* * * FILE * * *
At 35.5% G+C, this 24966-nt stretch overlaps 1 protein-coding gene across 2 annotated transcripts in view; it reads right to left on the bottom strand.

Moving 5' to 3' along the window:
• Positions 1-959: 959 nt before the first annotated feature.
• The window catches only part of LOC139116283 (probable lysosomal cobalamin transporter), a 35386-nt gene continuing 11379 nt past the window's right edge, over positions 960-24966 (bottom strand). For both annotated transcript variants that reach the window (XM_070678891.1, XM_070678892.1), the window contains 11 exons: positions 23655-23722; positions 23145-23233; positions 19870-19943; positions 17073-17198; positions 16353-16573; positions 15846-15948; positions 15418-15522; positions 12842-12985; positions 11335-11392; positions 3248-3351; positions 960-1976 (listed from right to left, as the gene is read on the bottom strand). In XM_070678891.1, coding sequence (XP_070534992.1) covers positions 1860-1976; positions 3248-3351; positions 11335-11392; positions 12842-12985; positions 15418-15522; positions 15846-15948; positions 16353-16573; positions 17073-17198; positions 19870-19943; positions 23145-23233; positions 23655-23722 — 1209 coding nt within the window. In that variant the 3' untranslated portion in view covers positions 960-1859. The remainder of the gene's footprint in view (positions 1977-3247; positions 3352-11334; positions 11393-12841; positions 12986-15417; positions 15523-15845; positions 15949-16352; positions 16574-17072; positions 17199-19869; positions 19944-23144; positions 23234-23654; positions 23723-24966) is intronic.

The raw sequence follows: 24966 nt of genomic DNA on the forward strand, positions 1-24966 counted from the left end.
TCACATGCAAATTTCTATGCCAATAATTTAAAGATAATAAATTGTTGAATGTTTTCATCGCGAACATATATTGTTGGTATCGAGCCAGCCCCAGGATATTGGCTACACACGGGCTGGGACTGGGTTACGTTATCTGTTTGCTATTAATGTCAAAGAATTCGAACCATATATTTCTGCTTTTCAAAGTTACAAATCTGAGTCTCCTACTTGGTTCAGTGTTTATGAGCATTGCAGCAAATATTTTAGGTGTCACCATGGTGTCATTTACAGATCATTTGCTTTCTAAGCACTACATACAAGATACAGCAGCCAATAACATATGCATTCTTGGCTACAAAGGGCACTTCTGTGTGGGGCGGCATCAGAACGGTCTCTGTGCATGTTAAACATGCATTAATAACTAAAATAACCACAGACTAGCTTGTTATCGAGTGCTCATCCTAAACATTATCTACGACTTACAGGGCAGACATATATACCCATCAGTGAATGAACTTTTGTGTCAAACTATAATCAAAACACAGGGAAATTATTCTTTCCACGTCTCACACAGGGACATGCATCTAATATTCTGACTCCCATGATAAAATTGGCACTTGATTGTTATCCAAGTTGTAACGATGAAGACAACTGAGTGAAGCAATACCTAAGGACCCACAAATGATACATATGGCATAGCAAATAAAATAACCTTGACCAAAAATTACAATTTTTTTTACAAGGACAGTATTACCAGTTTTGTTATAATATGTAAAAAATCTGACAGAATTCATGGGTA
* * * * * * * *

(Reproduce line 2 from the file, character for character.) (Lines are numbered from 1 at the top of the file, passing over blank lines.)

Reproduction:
Moving 5' to 3' along the window: